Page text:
Seed Keeper's Harvest
Seed Keeper's Harvest
By: Rowen White
The seeds. The place of new beginnings, where cycles begin and end and rebirth again.
Within these pages, the seeds will sit at the center; we will journey with them, and sit at the grand loom of time as we see our collective human experience come alive in story from the perspective of the seeds themselves.
These seeds are the diverse expression of life itself, ever hopeful, renewing, and sustaining.
The seeds are asking to be spoken for.
This place will be fertile soil where seedsongs are sung;
Imagine that it is an earthy and cracked vessel, an ancient collective seed pot;
hand shaped by an eternal chain of seed keepers of all colors, stretching back through the ages. Teardrop shaped squash seeds, speckled corn seeds, shiny tigers eye beans seeds passing from one hand to another, weaving past together with present and future and into our hands comes the gift of a diverse and colorful tapestry of sustenance that will grace the dinner table and feed not only our bodies but our spirits, hopes and dreams.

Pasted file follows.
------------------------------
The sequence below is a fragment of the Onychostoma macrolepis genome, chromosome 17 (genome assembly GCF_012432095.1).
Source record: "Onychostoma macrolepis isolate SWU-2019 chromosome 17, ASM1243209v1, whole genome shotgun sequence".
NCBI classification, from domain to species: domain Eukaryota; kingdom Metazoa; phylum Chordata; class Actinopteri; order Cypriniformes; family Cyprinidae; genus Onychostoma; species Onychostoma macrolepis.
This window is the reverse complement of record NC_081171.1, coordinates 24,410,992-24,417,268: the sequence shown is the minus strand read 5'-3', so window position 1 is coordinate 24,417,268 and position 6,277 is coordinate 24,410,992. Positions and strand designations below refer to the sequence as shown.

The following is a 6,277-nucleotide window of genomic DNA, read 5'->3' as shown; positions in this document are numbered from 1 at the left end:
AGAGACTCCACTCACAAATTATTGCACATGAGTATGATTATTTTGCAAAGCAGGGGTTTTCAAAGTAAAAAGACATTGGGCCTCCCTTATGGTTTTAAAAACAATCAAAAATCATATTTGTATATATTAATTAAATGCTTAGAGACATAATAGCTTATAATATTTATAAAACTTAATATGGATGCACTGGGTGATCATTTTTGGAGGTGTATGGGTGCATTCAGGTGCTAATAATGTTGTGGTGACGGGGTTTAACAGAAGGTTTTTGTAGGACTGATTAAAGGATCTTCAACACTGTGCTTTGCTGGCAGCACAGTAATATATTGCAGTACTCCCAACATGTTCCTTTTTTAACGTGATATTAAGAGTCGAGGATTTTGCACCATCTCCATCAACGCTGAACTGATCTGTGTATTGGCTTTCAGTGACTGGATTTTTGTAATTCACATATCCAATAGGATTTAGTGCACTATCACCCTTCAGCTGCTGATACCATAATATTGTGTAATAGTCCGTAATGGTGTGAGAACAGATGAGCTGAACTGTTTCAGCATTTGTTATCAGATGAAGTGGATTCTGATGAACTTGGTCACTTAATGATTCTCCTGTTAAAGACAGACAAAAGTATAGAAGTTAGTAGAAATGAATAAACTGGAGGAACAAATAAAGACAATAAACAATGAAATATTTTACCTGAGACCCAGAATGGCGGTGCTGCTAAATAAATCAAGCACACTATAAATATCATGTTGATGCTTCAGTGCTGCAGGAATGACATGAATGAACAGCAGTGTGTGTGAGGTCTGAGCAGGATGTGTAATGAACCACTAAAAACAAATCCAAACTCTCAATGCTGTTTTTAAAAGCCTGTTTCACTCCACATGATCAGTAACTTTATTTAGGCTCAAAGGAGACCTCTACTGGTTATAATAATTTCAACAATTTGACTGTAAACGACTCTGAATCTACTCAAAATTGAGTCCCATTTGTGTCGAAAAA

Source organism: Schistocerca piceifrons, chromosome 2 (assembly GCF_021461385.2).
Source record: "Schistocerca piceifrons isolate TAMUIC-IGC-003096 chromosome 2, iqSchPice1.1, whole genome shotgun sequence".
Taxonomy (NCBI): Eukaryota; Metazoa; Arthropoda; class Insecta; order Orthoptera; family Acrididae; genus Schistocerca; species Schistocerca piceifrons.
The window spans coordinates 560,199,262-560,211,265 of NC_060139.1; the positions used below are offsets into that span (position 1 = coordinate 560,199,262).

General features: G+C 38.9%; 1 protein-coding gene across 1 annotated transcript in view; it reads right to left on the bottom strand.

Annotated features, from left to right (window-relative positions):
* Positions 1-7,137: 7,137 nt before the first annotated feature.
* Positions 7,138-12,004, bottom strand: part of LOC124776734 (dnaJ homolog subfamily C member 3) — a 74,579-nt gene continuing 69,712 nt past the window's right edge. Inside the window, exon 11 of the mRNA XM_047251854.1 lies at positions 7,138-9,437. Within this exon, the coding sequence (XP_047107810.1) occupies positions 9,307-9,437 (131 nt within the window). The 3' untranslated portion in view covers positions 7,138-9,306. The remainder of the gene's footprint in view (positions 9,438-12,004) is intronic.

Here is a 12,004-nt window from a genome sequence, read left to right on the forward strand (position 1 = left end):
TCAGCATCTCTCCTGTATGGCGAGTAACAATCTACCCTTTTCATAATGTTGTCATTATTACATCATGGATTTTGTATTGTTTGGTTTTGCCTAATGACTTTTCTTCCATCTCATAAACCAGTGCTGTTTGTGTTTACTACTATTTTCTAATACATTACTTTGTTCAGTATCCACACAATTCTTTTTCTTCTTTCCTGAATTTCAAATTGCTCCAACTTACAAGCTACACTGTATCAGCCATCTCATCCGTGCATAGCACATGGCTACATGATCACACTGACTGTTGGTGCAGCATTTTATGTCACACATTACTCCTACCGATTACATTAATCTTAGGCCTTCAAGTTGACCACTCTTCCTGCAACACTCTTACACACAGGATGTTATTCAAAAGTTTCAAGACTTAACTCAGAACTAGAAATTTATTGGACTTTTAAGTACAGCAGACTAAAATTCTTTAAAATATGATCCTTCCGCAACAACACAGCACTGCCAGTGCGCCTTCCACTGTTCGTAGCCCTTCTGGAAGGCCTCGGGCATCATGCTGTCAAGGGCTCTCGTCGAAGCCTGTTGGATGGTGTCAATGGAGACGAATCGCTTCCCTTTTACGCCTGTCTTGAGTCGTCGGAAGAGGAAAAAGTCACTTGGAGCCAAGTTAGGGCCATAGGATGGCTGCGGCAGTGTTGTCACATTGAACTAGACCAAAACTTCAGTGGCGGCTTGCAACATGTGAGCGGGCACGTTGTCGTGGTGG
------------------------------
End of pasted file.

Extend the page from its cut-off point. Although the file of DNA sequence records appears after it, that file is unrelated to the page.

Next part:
I invite you to walk this path, to find those tiny little seeds inside your heart that yearn to be re-kindled.
All across Turtle Island we are seeing a great resurgence of tribes building healthy and resilient food systems as a cornerstone to cultural and ecological renewal programs, as well as a means to reclaim indigenous economies and true economic and political sovereignty. If a community is to be truly sovereign and free from colonizing forces, they must be able to feed and nourish themselves with culturally appropriate foods. Food and seed sovereignty is the right of peoples to healthy and culturally appropriate food produced through ecologically sound and sustainable methods, and their right to define their own food and agriculture systems. This is the true foundation for the healing from the violent disruption of culture and communities due to colonization and globalization. Removed from their lands and forced to assimilate into Western culture, many native people no longer live in their traditional territories nor do they eat their traditional foods. Many processed and introduced foods have become the staple, and nutritional-related diseases such as Type II diabetes and heart disease have become epidemics.